Landing Pages

Getting Started with Landing Pages – Know the Functional Blocks



Designing your first few landing pages can be quite overwhelming.

Consider this – how do you decide whether to prioritise product benefits, or product features? Conventional wisdom says that you should prioritise benefits, but does that apply to every product? Does it apply to, say, when you are selling Network Attached Storage (NAS) devices? Taking it a step further, lets say your NAS business has a landing page serving CPC traffic coming from the keywords – “nas armada dual core 20tb”.

Clearly your audience understands what “nas” is, and have narrowed down their search to certain specs as well. This is a niche audience, comfortable with technical jargons, seemingly in advanced stages of the sales funnel. They will compare your product on features with that of your competitors’. This audience is likely looking for a features list and tech specs because they are already conversant with the product and its benefits. Content in layman’s terms may not inspire a level of confidence typically required to impress such an audience.

Heuristics for Selecting Landing Page Functional Blocks?

Thus conventional wisdom may not be applicable at all times. With this seed of doubt in our minds, what’s a good heuristic to decide when to prioritise which?

Assuming that decision is made, should you follow it up with an offer? What goes after that? Customer testimonials? Trust seals?

When you are new to designing landing pages, this can get quickly get overwhelming.

The key to not getting overwhelmed is realising that every landing page is made up of certain, clearly defined functional blocks, and that there exist only a finite number of such blocks.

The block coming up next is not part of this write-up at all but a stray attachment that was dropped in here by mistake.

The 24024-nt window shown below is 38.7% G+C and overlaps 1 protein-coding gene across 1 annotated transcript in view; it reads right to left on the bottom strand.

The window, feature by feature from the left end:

Moreover you can fit in only a few of these blocks into one landing page.

Here, we are talking about functional blocks (e.g. product benefits, customer testimonials) rather than design elements (e.g. buttons, forms, carousels).

Below is a list of some commonly used functional blocks used in landing pages. When you know that there are only a handful of blocks you can play around with, it should hopefully shake off any analysis paralysis. This list is not in any order of importance.

List of Functional Blocks of Landing Pages

  1. Hero block
    1. Primary benefit and supporting text
    2. CTA
    3. Supporting image
    4. Lead form (optional)
    5. Benefits / features (optional)
  2. Other CTAs
  3. List of benefits
  4. List of features
  5. Customer testimonials or reviews
  6. Trust seals
  7. Social proof
  8. Founder / team details, if they are authoritative influencers
  9. Coverage on media, influential publications
  10. Sharing toolbars and widgets
  11. Reinforcing statements (source)
  12. Closing argument (source)
  13. Offers, free giveaways
  14. Scarcity – (by exclusivity – through status or some such qualifier, by early-bird)
  15. Urgency – time-bound offers
  16. Lead capture forms
  17. Contact details – phone, email, click-to-call etc.
  18. Privacy and terms
  19. Menu and navigation – (popular wisdom is to isolate visitors in the landing page)
  20. Pricing block
  21. Benefit/Feature spotlight – This is more a design-driven section where the entire section is dedicate to a particular benefit or feature.
  22. How it works

Also note that we are talking about visible blocks – invisible page elements such as SEO tags, page loading optimisation, open graph etc. are not discussed.

In the next few articles we shall work on developing some heuristics to decide when to pick which blocks and their priorities.

Please let us know in the comments below if we have missed any functional blocks.

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Building Fathom.